RICHMOND, Va. (Dec. 11, 2015) – A bill prefiled in the Virginia House for the 2016 legislative session would prohibit state cooperation with the enforcement of any future federal laws, regulations, or executive orders relating to firearms, ammunition or firearms components, effectively nullifying any such acts in practice within the state.
Del. Bob Marshall (R – 13) prefiled House Bill 83 (HB83) on Dec. 10. The legislation would prohibit state cooperation with enforcement of any future federal gun control laws or executive orders, along with state participation an any federal gun registry program. The bill reads:
Notwithstanding any provision of law to the contrary, no agency or political subdivision of the Commonwealth, as those terms are defined in § 8.01-385, or any employee or agent thereof acting in his official capacity, shall knowingly aid any employee or entity of the federal government of the United States (i) in any investigation, prosecution, detention, or arrest or participate in any search or seizure relating to any criminal, civil, or administrative restrictions on firearms, firearm magazines, ammunition, or components thereof based on any federal statute enacted or any executive order or regulation issued on or after December 1, 2015, or (ii) in the conduct of, or the enforcement of any requirement for, any background check related to any intrastate sale, loan, gift, or other transfer of a firearm between citizens of the Commonwealth who do not possess a federal firearms license under 18 U.S.C. § 923.
The federal government depends on state assistance to enforce nearly all of its laws. If passed, HB83 would effectively nullify any future federal gun control in Virginia by denying this vital state support. Judge Andrew Napolitano suggested that a single state standing down would make new federal gun laws “nearly impossible to enforce” within that state.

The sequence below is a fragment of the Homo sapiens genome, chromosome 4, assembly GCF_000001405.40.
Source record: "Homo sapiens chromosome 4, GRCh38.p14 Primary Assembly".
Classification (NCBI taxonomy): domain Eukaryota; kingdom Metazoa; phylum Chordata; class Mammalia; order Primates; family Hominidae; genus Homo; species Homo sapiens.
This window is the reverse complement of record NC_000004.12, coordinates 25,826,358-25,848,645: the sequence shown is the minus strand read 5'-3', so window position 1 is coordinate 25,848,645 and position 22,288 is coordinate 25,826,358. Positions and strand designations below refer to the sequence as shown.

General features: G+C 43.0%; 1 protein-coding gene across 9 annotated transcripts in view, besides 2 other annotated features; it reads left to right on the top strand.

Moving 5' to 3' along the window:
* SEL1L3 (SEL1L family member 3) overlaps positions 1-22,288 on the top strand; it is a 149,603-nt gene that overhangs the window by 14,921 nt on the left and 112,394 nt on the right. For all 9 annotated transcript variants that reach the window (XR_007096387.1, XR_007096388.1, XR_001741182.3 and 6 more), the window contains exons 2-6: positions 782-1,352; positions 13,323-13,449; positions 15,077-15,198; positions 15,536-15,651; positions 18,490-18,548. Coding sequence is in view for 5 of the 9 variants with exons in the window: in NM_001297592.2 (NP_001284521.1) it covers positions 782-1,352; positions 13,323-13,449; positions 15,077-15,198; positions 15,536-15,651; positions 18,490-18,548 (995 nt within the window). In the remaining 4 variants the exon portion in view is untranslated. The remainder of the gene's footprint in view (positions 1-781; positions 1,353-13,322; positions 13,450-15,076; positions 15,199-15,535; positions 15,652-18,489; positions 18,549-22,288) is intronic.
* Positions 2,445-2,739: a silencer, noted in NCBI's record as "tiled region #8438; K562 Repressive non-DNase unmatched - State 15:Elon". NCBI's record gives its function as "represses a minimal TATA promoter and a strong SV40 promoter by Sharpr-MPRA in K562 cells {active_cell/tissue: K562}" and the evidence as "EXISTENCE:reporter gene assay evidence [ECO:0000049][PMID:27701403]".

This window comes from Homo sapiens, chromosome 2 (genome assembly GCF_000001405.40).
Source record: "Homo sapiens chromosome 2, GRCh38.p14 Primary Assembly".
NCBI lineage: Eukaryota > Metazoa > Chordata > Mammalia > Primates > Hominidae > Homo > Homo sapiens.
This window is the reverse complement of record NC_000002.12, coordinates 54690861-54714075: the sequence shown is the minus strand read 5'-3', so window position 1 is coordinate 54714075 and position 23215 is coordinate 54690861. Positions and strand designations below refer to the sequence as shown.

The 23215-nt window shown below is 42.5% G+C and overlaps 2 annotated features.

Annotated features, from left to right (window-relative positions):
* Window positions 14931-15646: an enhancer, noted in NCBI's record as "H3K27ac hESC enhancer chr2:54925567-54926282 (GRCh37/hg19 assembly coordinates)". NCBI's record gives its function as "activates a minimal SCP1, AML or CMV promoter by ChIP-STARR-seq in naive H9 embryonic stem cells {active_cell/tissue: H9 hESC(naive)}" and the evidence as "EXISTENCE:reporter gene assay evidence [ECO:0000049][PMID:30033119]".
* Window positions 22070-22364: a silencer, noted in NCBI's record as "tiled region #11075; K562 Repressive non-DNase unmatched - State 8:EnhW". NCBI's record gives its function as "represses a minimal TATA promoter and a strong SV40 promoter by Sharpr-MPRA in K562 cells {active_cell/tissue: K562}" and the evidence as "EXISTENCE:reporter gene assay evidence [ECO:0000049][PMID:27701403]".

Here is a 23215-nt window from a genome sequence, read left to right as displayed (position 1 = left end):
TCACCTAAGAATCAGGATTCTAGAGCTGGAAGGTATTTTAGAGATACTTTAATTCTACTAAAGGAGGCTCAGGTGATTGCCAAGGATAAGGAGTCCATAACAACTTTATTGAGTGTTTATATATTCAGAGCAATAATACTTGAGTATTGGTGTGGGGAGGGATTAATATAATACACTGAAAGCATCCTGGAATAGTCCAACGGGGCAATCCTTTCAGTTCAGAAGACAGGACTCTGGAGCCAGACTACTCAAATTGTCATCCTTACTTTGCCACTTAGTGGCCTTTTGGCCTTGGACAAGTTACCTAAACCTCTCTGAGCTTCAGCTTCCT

HB83 follows the blueprint “Father of the Constitution,” created for resisting federal power. In Federalist 46 James Madison outlined several steps that states can take to effectively stop “an unwarrantable measure,” or “even a warrantable measure” of the federal government. Madison called for “refusal to cooperate with officers of the Union” as a way to successfully thwart federal acts.
Idaho passed a similar measure in 2014.
The bill rests on a well-established legal principle known as the anti-commandeering doctrine. Simply put, the federal government cannot force states to help implement or enforce and federal act or program The anti-commandeering doctrine rests primarily on four Supreme Court cases cases dating back to 1842. Printz v. US serves as the cornerstone.
“We held in New York that Congress cannot compel the States to enact or enforce a federal regulatory program. Today we hold that Congress cannot circumvent that prohibition by conscripting the States’ officers directly. The Federal Government may neither issue directives requiring the States to address particular problems, nor command the States’ officers, or those of their political subdivisions, to administer or enforce a federal regulatory program. It matters not whether policy making is involved, and no case by case weighing of the burdens or benefits is necessary; such commands are fundamentally incompatible with our constitutional system of dual sovereignty.”
HB83 is currently pending a committee referral, where it will need to pass before the full House can vote on it.
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